Archive for March, 2011

Rent-a-Bird-Blind at Daybreak Imagery!

Thursday, March 24th, 2011

At Daybreak Imagery we offer exclusive bird photography opportunities for 1-4 people.  We provide blinds and you can photograph orioles, bluebirds, catbirds, cardinals, indigo buntings, goldfinches, and other backyard birds in our flower gardens, at water, or at feeders.

We will customize your photo adventure, and we offer day rates with or without photo instruction.  We block off a couple of weeks each June when the colorful birds are most active, and these dates fill quickly.  We still have a few left for 2011—so call 618-547-3522 or email to reserve yours now!

Photo Blind in gardens at Daybreak Imagery

Photo Blind in gardens at Daybreak Imagery

Our blinds are portable and can be moved to where the birds are.  We provide several locations on our property to take advantage of the best bird photography opportunities in the best light so you can get the best photos possible.

 

Interior of photo blind at Daybreak Imagery

Interior of photo blind at Daybreak Imagery

 

Two people can sit comfortably in our photo blinds.

We limit our groups to only 4 people in 2 blinds so you will have better photo opportunities –and there is less stress on the birds with fewer people.

 

 

Exterior of photo blind at Daybreak Imagery

Exterior of photo blind at Daybreak Imagery

 

You can use fill flash or Project-a-flash units with our photo blinds, if you prefer.

 

 

 

 

 

 

 

Here are a few bird photographs taken from blinds at our gardens:

Male Baltimore Oriole on Pale Purple Coneflower in gardens at Daybreak Imagery

Male Baltimore Oriole on Pale Purple Coneflower in gardens at Daybreak Imagery

Eastern Bluebird male in flower garden at Daybreak Imagery

Eastern Bluebird male in flower garden at Daybreak Imagery

Carolina Chickadee in flower garden at Daybreak Imagery

Carolina Chickadee in flower garden at Daybreak Imagery

Besides photographing at flower gardens, you can also shoot from blinds at our water features.  You can get great photos of birds bathing or sitting in the plants around the water as they wait their turn to bathe or drink.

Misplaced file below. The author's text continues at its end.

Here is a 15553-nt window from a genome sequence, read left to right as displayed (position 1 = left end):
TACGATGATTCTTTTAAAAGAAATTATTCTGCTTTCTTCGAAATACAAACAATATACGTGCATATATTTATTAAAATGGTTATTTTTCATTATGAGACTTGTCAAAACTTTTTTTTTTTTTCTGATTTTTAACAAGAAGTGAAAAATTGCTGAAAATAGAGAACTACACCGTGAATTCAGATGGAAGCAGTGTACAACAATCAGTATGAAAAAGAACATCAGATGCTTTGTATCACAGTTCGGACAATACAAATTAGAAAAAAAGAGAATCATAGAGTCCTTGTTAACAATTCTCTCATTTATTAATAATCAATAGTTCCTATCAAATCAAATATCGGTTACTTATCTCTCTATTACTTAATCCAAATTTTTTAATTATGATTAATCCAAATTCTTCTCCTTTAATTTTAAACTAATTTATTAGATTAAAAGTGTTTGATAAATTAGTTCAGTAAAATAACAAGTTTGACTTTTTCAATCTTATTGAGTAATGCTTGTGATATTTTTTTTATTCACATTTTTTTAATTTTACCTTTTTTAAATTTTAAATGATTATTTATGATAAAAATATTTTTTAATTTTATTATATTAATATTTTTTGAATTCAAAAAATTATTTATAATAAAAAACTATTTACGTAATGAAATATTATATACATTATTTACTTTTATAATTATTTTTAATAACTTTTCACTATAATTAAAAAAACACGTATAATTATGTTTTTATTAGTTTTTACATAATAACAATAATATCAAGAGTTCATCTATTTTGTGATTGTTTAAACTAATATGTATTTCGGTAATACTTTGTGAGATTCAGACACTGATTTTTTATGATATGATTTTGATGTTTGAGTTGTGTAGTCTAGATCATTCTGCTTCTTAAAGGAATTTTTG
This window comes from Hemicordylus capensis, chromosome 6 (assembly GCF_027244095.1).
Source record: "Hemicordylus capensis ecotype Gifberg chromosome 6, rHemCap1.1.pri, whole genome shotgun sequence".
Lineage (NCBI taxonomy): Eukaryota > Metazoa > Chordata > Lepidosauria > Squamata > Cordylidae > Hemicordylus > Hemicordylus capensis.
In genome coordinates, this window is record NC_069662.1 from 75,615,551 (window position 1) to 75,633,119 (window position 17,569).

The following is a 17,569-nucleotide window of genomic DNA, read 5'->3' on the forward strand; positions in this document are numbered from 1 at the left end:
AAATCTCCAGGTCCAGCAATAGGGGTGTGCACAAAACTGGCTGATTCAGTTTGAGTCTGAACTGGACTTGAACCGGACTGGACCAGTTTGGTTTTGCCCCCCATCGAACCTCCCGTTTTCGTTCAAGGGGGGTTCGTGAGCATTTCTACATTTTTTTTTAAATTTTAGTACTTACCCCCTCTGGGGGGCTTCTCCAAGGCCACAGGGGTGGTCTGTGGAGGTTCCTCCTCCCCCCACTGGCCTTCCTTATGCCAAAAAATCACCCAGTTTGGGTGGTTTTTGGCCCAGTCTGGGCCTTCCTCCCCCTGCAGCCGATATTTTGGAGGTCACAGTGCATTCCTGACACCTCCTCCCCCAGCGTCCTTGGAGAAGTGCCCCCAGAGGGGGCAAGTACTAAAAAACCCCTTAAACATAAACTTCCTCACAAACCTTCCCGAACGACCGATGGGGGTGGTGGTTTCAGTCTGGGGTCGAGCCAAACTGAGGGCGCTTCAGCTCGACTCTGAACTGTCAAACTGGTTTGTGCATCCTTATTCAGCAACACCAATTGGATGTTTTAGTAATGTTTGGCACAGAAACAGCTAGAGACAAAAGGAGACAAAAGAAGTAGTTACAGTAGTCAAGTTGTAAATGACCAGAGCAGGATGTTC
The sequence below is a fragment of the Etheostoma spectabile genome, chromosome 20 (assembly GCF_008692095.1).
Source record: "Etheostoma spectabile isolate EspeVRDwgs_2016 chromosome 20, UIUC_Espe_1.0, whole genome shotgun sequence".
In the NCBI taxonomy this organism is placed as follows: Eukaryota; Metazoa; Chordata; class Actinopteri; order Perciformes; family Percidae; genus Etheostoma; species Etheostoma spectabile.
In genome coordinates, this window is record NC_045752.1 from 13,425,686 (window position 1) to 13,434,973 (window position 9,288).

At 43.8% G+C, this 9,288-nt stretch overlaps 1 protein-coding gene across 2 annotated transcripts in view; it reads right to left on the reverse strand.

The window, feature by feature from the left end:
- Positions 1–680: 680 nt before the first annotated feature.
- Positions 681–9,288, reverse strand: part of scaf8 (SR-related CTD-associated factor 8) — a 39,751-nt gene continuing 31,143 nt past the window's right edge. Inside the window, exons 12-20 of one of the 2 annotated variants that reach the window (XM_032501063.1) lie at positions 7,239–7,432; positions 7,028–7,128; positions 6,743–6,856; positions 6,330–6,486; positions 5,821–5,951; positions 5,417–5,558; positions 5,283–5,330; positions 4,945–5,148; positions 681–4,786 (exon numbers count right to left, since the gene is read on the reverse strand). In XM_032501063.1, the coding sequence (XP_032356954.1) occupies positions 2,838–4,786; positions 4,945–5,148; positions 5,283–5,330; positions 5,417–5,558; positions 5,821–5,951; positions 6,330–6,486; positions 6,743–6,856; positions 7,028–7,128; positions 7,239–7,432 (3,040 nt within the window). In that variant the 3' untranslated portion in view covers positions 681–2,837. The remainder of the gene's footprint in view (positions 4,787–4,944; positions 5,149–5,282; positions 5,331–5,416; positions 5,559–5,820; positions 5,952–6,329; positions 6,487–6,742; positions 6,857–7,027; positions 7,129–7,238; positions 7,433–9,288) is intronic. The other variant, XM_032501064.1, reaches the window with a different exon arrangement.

Bird photo blind near water at Daybreak Imagery

Bird photo blind near water at Daybreak Imagery

 

 

 

 

 

 

 

 

 

Baltimore Oriole male bathing at Daybreak Imagery

Baltimore Oriole male bathing at Daybreak Imagery

Daybreak Imagery is located in south central Illinois, approximately 90 miles east of St Louis, MO (the nearest airport).  Lodging and food are available in Salem, IL.   Why not plan a little road trip this June and bring a friend along to photograph some Daybreak birds?

 

See more photos taken from our bird photo blinds.

 

 

 

 

 

 

 

Ruby-throated Hummingbird Migration is underway

Tuesday, March 22nd, 2011

The spring migration of Ruby-throated Hummingbirds is underway and they’re almost to Illinois now.  Lanny Chambers in St Louis hosts a website hummingbirds.net where people can post and track their spring migration.  Check it out!

Now is a perfect time to clean your feeders, stock up on sugar for the season,  replace old feeders, and add new ones.  The more feeders you put out, the more hummers you’ll attract—so you can’t have too many!

Here at Daybreak, we try to have our feeders up and ready by April 15, but watch the migration map to know when they’ll be in your area.

Susan Day filling hummingbird feeders at Daybreak Imagery

Susan Day filling hummingbird feeders at Daybreak Imagery

Recipe for Hummingbird Juice: